New Line Cinema. Bamfer Productions. Apex. Bloodletting Press. Cemetery Dance Publications. Centipede Press. Delirium Books. Earthling Publications. Full Moon Press. Lonely Road Books. Necessary Evil Press. Night Shade Books. Paradox Magazine. Thunderstorm Books. Weird Tales. Z-Man Games. Hero Games. Fantasy Flight Games. Steve Jackson Games. Straight Line Stitch When Skies Wash Ashore and The Word Made Flesh. Elisium's Things They Carried album. King Phaze. Alex McVey's official website. Article on Alex McVey from ghoulfriday.com. Alex McVey - "Building the Perfect Werewolf".
The Texas Chainsaw MassacreTexas Chainsaw Massacre1974 film
In 1983 New Line Cinema acquired the distribution rights from Bryanston and gave the producers a larger share of the profits. The Texas Chain Saw Massacre premiered in Austin, Texas on October 1, 1974, almost a year after filming concluded. It screened nationally in the United States as a Saturday afternoon matinée and its false marketing as a "true story" helped it attract a broad audience. For eight years after 1976, it was annually reissued to first-run theaters, promoted by full-page ads.
A list of American films released in 1994. Forrest Gump won the Academy Award for Best Picture.
Battle Royale1999 novel of the same name1999 novel
In June 2006, Variety reported that New Line Cinema, with producers Neal Moritz and Roy Lee, intended to produce a new American film adaptation of Battle Royale. However, New Line never secured remake rights and following the Virginia Tech massacre in April 2007, Lee stated that prospects for the project had been "seriously shaken." In 2012, Lee stated a remake would no longer be possible due to the release of the film adaptation of The Hunger Games, which has been criticized for its similarities to Battle Royale, stating that: "Audiences would see it as just a copy of Games — most of them wouldn't know that Battle Royale came first. It's unfair, but that's reality."
This is a list of American films released in 1989. Driving Miss Daisy won the Academy Award for Best Picture.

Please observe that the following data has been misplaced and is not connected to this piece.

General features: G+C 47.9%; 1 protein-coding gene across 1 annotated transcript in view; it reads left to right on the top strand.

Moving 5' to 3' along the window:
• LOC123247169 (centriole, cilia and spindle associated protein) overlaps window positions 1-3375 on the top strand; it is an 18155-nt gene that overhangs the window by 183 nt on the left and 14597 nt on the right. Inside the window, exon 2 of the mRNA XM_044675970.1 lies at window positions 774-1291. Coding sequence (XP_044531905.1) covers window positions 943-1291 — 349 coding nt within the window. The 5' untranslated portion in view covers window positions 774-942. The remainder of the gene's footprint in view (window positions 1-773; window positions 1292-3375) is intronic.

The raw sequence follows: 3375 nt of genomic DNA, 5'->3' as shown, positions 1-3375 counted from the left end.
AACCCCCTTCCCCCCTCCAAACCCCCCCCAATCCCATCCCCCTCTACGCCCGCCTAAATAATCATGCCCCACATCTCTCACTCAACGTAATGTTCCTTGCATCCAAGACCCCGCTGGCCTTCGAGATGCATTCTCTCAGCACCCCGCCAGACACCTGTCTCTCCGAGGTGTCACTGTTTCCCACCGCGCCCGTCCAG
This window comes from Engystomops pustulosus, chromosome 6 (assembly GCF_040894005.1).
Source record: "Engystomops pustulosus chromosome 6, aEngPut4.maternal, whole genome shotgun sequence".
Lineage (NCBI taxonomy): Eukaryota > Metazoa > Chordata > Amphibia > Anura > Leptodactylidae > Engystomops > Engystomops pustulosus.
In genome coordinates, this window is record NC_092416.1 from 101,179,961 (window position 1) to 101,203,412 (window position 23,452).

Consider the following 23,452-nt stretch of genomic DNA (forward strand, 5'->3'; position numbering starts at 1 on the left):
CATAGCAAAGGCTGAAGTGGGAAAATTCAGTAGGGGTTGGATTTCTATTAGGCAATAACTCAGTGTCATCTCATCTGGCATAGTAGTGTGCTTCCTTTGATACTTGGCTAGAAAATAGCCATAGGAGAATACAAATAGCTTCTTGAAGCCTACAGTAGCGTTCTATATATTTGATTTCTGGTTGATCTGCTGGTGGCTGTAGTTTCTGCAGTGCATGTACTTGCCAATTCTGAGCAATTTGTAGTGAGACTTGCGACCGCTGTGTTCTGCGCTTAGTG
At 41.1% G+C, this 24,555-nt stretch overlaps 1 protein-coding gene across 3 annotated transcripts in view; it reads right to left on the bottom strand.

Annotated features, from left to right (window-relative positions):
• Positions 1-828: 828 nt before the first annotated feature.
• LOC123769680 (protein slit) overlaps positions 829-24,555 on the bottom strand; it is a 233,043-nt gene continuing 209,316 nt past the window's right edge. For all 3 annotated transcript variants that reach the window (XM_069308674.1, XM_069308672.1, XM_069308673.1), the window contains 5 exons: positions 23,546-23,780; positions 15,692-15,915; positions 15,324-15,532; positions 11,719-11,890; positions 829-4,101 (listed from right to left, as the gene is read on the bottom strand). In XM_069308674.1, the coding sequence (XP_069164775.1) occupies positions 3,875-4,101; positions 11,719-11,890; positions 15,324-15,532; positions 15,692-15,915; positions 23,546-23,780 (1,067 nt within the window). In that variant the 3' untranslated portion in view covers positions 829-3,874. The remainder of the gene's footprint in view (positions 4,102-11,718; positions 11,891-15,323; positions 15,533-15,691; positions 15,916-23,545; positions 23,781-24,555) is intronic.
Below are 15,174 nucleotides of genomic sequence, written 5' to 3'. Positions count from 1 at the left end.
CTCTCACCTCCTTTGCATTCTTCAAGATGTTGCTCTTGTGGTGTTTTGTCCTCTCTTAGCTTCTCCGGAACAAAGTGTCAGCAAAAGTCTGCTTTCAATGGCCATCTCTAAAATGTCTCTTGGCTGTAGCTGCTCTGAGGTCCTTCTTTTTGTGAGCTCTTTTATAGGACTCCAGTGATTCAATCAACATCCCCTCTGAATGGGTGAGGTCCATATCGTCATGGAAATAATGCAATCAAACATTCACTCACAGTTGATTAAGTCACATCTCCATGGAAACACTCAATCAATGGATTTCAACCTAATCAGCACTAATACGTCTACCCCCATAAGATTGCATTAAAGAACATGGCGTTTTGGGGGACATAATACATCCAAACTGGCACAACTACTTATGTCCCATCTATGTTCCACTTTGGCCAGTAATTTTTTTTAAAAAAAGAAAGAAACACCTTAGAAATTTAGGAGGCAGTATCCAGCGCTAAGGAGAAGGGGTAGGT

Jason was released by New Line Cinema. In 2004, 20th Century Fox released Alien vs. Predator along with the sequel Aliens vs. Predator: Requiem in 2007. One year later, both Dollman vs. Demonic Toys and Puppet Master vs Demonic Toys were released by 20th Century Fox and Terry Kelley Studios. In 2015, Sony released Lake Placid vs. Anaconda. After the comics publishing house Marvel Comics ventured into movie production, they set of to produce solitary films with popular superheroes from the Avengers team, with characters from upcoming films making cameo appearances in films starring another superhero, while it all lead to the crossover movie The Avengers (2012).
fictional Haddonfield, Illinois
This is a list of fictional towns and villages in film limited to notable examples.
Needful Thingsa film of the same name
Don S. Davis as Reverend Rose. Gillian Barber as Myrtle Keeton. Lochlyn Munro as John LaPointe. Campbell Lane as Frank Jewett. Frank C. Turner as Pete Jerzyck.
Part VII: The New Bloodseventhseventh ''Friday'' film
Paramount Pictures proposed the crossover idea to New Line Cinema, the rival company who held the rights to the Elm Street films, with Paramount controlling domestic distribution and New Line controlling international distribution. The idea was abandoned after the two companies failed to come to an agreement, but the concept eventually came to fruition with Freddy vs. Jason in 2003, after New Line had purchased the rights to the Friday the 13th franchise.
A list of American films released in 1995.
Best ScriptDramatic PresentationNebula Award nomination for Best Script
The Nebula Award for Best Script was given each year by the Science Fiction and Fantasy Writers of America (SFWA) for science fiction or fantasy scripts for movies or television episodes. Awards are also given out for published literary works in the novel, novella, novelette, and short story categories. The Nebula Award for Best Script was awarded annually from 1974 through 1978, and from 2000 through 2009. It was presented under several names; in 1974, 1975, and 1977 the award was for Best Dramatic Presentation, while in 1976 the award was for Best Dramatic Writing.